Plant-herbivore interactions with hybrid Echinacea plants in native prairie (2014)

In western Minnesota, prairie restorations with the non-native Echinacea pallida have been planted near prairie remnants with the native Echinacea angustifolia. These two species are able to hybridize. Hybrid plants could threaten the native Echinacea by genetic swamping and they may not support as diverse an assemblage of insect herbivores. For instance, the native plant hosts a specialist

Care for Rare (2013)

This past summer I worked as a conservation project management intern with Andrea Kramer, Executive Director of BGCI (Botanic Gardens Conservation International) to manage two different conservation projects that were in the progression/development stage. 

The first project, Care for the Rare, is a conservation effort backed by BGCI, that provides gardens all over the world with a free

Genetic variation and spatial distribution of Castilleja species along the west coast of the United States. (2013)

Castilleja is a taxonomically tricky and morphologically variable plant genus in the western United States. The species in this genus have been known to naturally hybridize and have overlapping ranges yet are considered distinct from one another. We will be comparing the genetic variation within a population of Castilleja species and among populations of Castilleja species on the west coast

Invasion by hybridization between native and non-native purple coneflowers (2013)

In western Minnesota prairie restorations have been planted near native prairie remnants. Two non-native Echinacea species (E. pallida and E. purpurea) have been planted in restorations. We want to know the extent to which the non-natives affect reproduction in the native species. Non-native pollen is hypothesized to interfere with pollination in the native and hybridization between the

Nutrient assimilation and management practice in communities of Cypripedium candidum in the Chicago Region (2013)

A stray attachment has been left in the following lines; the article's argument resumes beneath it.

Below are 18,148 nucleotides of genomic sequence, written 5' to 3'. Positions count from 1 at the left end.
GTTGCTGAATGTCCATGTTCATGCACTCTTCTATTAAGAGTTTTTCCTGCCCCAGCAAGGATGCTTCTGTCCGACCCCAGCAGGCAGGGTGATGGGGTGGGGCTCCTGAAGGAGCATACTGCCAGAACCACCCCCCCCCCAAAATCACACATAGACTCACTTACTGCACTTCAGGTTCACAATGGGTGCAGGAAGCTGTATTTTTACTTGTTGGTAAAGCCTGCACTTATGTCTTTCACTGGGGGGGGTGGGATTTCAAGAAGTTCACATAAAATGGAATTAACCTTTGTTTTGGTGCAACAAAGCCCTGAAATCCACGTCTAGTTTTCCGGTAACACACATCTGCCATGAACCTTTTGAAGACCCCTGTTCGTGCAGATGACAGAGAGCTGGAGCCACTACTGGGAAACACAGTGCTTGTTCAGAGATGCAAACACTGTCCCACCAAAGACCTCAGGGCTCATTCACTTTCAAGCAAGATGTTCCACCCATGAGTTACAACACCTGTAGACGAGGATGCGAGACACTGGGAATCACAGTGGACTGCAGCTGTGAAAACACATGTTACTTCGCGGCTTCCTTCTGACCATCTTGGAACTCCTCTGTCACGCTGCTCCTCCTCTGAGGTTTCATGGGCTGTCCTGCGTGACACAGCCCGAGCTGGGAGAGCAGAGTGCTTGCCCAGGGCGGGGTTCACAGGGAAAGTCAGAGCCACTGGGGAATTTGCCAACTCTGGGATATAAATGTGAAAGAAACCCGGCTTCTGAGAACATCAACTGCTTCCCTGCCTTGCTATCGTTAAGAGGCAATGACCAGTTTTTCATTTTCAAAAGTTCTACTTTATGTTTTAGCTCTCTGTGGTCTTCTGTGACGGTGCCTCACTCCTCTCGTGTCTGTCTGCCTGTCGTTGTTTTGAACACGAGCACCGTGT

Orchids belong to one of the most abundant families on earth and tend to be very specific in their habitats. Many exotic species are commercially grown in greenhouses, but our local terrestrial species are not so easily domesticated. As a result, their preservation is challenging, and conventional reintroduction and restoration techniques are intractable for many species. We do know that

Plant-herbivore interactions in tallgrass prairie (2012)

Habitat change influences dynamics between plants and their insect herbivores. We are investigating interactions between the purple coneflower (Echinacea angustifolia) and insect herbivores in fragmented prairies. We have previously found interesting "bottom-up" effects of plant genotype on insect communities, including greater herbivore damage on inbred and outcrossed plants compared to

Reproductive susceptibility of prairie plants to habitat fragmentation (2012)

Many plants in fragmented prairie habitat experience reproductive failure. Self-incompatibility (SI) is the trait that is most consistently associated with reproductive susceptibility to habitat fragmentation. Worldwide, it is estimated that about 60% of plant species have some kind of SI system. The tallgrass prairie is one of the most fragmented habitats in the world, but the proportion of